To the volunteers numbering in the hundreds who formed a small army of grain harvesters last Saturday under an overcast sky and an autumn nip in the air to help the needy in Third World Countries.
Imagine this: 26 combines, accompanied by numerous grain trucks and swathers, converging on 170 acres of barley and 120 acres of canola — specially seeded this spring to benefit the less fortunate.
It was the annual Central Alberta Growing Project in the Counties of Ponoka and Lacombe for the Canadian Foodgrains Bank.
While the money raised is still being tallied, this year’s speedy harvest could total around $150,000 from this area.
The food grains bank is a multidenominational group working with the Canadian International Development Agency on hunger issues worldwide. Every dollar raised through the harvests from 214 similar projects across Canada is matched with $4 from the federal program. Last year, $47.7 million went overseas from Canada to help 2.1 million people.
This year’s Central Alberta effort was particularly touching. Many of the volunteers are farmers — some of whom were hit hard by a lousy growing season and inferior grain and hay crops. Not to mention being kicked by crisis after crisis in Canada’s agricultural industry as a whole.
To put one’s hardships aside and tackle the swaths in the name charity speaks volumes of the generosity of our rural neighbours. They are not quick to forget that such teamwork, compassion and generosity helped their pioneering families blaze a trail to this prime agricultural area.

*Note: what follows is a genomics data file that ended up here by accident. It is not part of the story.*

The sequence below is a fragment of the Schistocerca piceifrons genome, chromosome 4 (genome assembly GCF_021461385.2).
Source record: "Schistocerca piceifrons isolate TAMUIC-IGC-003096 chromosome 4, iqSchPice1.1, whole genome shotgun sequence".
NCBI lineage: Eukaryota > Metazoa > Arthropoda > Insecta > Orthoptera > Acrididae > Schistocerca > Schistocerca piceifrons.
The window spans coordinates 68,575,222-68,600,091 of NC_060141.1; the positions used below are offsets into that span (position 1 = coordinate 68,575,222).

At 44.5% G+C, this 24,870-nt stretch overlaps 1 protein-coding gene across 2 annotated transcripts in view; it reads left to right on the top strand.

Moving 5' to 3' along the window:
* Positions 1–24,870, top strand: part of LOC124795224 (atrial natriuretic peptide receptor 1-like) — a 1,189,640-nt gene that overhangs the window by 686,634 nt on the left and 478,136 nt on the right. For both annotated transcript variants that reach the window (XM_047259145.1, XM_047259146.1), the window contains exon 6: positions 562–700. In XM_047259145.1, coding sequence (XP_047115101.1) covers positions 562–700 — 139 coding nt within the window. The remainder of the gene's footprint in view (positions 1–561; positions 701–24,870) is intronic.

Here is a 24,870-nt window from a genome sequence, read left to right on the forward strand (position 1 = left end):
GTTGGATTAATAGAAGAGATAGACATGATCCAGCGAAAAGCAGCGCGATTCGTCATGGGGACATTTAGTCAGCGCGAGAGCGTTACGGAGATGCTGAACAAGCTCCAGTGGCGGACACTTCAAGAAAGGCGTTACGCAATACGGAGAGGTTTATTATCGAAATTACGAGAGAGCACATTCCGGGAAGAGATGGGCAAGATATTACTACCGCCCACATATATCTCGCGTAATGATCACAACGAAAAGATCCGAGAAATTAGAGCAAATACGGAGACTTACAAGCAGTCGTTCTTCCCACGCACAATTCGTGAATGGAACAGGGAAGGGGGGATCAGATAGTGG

— Rick Zemanek
To Maclean’s magazine, from a month ago, and more recently the Globe and Mail, for whining that Canada, of all places, cannot import the Kindle.
The Kindle is an electronic book that can store up 1,500 titles that you download from Amazon online.
An e-book is cheaper, quicker and more convenient than buying the latest release.
But that hardly makes up for its US$260 price tag — if you could get one here, which you can’t.
The reason benighted Canadians can’t have this latest e-toy is because the distributors have not decided which of Canada’s wireless distributors will get the right to charge you for the service.
Kindle must be the most oversold piece of new technology that never hit the Canadian market.
For US$260, plus a wireless contract, plus the price of any of 35,000 Amazon titles, go to the store and buy a book already.
Canada will be en-Kindled soon enough, and the chief beneficiaries will be students able to buy all the textbooks they need at a fraction of the regular price.
But until then, the whiners should just suck it up.
— Greg Neiman
To Winnipeg dentist and former head at the University of Manitoba Dental School, Ronald Boyer, who for 25 years faked working on severely disabled and ill patients.
A panel of inquiry found Boyer accepted patients with mental and physical disabilities, as well as heart and cancer patients, who needed anesthesia to get their teeth fixed.
But all he did was put them to sleep and send them home after they woke up — and then charged the health system for work not done.
He has lost his licence to practice and was ordered to pay $27,000 in fines and costs.
That was the maximum penalty allowed under panel’s rules.
There are no polite words to adequately describe people like this.
— Greg Neiman